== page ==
Maybe it was in that very People’s Place, where I picked up my first Top 40 list, printed weekly by WENY on slender slips of paper, which confirmed the existence of this ephemeral alchemy that was the Top 40: I saved them, marked my faves – Edwin Starr, Rare Earth, Jackson Five, Sly & The Family Stone, Eric Burdon & War, Shocking Blue, Jaggerz, CCR – which I meant to record on my father’s reel-to-reel tape deck [his valued toy], which he would let me periodically use to record shows like Hullaballoo, Shindig, American Bandstand with a mike next to the TV or the local radio station, announcing songs in a quiet whispery voice and then changing the little dash next to a song to an X after I had recorded it.
wReck thiS meSS ~ Amsterdam ~ Ethno-Illogical Psycho-Radiographies
I was reminded of this Top 40 list obsession when we were invited to Groningen, NL for New Year’s Eve to celebrate it with friends. This time always comes in the context of the Radio 2 Top 2000 pop hit countdown that runs between Xmas and New Year’s. This list is dominated by many atrocious top hits from my youth like Queen’s “Bohemian Rhapsody” [no mystery there: the people voting are mostly from my generation or want to be]. Queen usually vies with “Hotel California” and “Stairway to Heaven” for top song of the year – year after year. The mystery of why these has become clearer as there are growing rumors of ballot box stuffing and other forms of graft. And yet, the mystery remains: Why are these particular songs worth committing a crime for?
Anyway, there are always some interesting aberrations but for most of this week, whenever we are within earshot of a radio, I can be heard groaning and moaning, even screaming, as yet another Billy Joel or Journey or Styx or Guus Meeuwis song is announced.
As we hit the Top 25 – moving through Dire Straits, Guns N’ Roses, Pearl Jam, and Coldplay – we carried on joyously, wine-drinkingly, only periodically listening in the background to hear the next song being announced – “Piano Man” by Billy Joel at #6!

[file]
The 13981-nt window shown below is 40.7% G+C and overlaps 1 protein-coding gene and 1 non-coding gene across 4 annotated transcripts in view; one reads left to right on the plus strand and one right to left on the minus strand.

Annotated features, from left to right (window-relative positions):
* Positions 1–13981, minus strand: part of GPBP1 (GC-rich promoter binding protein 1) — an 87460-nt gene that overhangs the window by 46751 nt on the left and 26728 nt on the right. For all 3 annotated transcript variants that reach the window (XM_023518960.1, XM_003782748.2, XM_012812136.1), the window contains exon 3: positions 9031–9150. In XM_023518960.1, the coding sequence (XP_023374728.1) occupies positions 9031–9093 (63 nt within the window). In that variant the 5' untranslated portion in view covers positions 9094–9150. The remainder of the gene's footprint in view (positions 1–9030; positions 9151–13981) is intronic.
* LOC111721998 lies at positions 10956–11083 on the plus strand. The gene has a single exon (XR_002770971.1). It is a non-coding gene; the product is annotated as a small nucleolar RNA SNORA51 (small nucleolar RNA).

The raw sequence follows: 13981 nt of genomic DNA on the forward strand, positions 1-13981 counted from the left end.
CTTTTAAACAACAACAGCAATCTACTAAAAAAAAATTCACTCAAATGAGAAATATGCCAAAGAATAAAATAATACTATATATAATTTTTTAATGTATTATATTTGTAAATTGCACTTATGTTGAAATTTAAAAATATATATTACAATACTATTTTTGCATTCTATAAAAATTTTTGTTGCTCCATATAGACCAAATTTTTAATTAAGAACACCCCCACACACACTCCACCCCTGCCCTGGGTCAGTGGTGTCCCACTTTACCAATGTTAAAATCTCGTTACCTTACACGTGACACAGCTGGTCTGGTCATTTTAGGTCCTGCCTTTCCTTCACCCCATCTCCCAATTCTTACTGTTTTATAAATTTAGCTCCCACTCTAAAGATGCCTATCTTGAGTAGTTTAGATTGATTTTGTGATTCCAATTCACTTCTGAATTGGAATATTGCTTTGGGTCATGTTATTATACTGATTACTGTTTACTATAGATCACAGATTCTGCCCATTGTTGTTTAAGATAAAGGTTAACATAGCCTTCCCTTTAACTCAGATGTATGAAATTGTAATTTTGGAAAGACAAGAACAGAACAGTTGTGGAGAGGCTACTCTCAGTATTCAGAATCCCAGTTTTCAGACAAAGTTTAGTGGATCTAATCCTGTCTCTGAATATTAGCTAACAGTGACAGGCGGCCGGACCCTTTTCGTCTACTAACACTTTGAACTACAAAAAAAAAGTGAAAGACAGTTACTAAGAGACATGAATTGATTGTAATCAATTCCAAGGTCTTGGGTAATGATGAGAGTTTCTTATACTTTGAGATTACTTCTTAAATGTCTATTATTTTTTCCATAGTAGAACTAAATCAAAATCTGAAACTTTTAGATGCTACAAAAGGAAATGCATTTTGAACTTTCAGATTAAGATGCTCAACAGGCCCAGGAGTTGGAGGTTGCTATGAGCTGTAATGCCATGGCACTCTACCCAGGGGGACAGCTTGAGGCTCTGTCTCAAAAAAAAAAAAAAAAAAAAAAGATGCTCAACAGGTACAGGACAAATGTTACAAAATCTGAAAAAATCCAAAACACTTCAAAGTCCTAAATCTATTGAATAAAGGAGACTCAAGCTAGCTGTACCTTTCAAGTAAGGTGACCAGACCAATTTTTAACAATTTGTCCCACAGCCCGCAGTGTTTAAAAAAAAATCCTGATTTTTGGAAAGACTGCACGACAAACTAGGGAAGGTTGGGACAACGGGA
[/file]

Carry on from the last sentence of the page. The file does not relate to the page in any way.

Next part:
“Not since the atrocities of the Khmer Rouge has there been a greater crime committed against humankind.”
It was after they played this year’s surprising #1, John Lennon’s “Imagine” that the son of our friends who is 17 now, finally turned to me and asked [in Dutch]: “Are there ANY songs you DO like?” In effect saying something like: “This guy doth protest too much, methinks.” I sensed an exasperation in his tone that was probably being shared by the rest as well. I realized that my passion and desire for better is sometimes misinterpreted as misery and melancholy, which I consider to be the dark side of hope, the hope that some of the million less popular, more obscure and much better songs may some day make it into this Top 2000.
That led me to thinking, with hints of shame and a desire to do some kind of penance and a real need to make it clear, which led to a natural tic of mine: I started formulating a list of songs I DO like in my head, scribbling them down before turning off the light next to my bed. I could easily replace that Top 2000 with my own. And so, this is my modest  response to that teen boy’s question.
In formulating it I used my memory, my iTunes files – specifically, called “75 most played”. I realize it doesn’t have a lot of 60s rock, no Lovin’ Spoonful, Rascals, Sly Stone, Hendrix, no Boris Vian, Pere Ubu, ESG, Liquid Liquid, Television, Kraftwerk, Can, Joy Division, Howlin Wolf, Captain Beefheart, Dylan, Leon Thomas, mid-70s Neil Young, Cymande, Deadbeat, Nina Simone, Bert Jansch, Francis Bebey, Greater Than One, Black Sifichi, “Hats Off To (Roy) Harper” by Led Zeppelin, “I’m Your Captain” by Grand Funk Railroad, Slits, Raincoats, “Stuff” by Myra Davies, Lena, Jon Hassell, Arthur Russell … and many many many more. It is cruel and sometimes necessary to press things into a too-small frame so one can arrive at an essence. That is why a haiku is often better than a rambling piece of free verse. And this is the result – a painful pleasure like great looking shoes crimping the pinky toe.
There is an interesting, perhaps cynical or black humorish detail, about this year’s number one, Lennon’s “Imagine” [which is like a piece of over-chewed gum compared to his “Cold Turkey” and “Instant Karma” – but I’m fine with it]. Anyway, after they played “Imagine” I said: “Thank god or whoever for the Charlie Hebdo tragedy. If it hadn’t been for the attack on Charlie, ‘Bohemian Rhapsody’ or ‘Hotel California’ woulda been number one again.”
And you have to keep wondering: Can music be a tool for some kind of peace, serve as some kind of societal salve, a soothing method for taking the edge off prejudice, war, racism and anxiety? I will continue to say “yes” but deep down inside I sometimes wonder.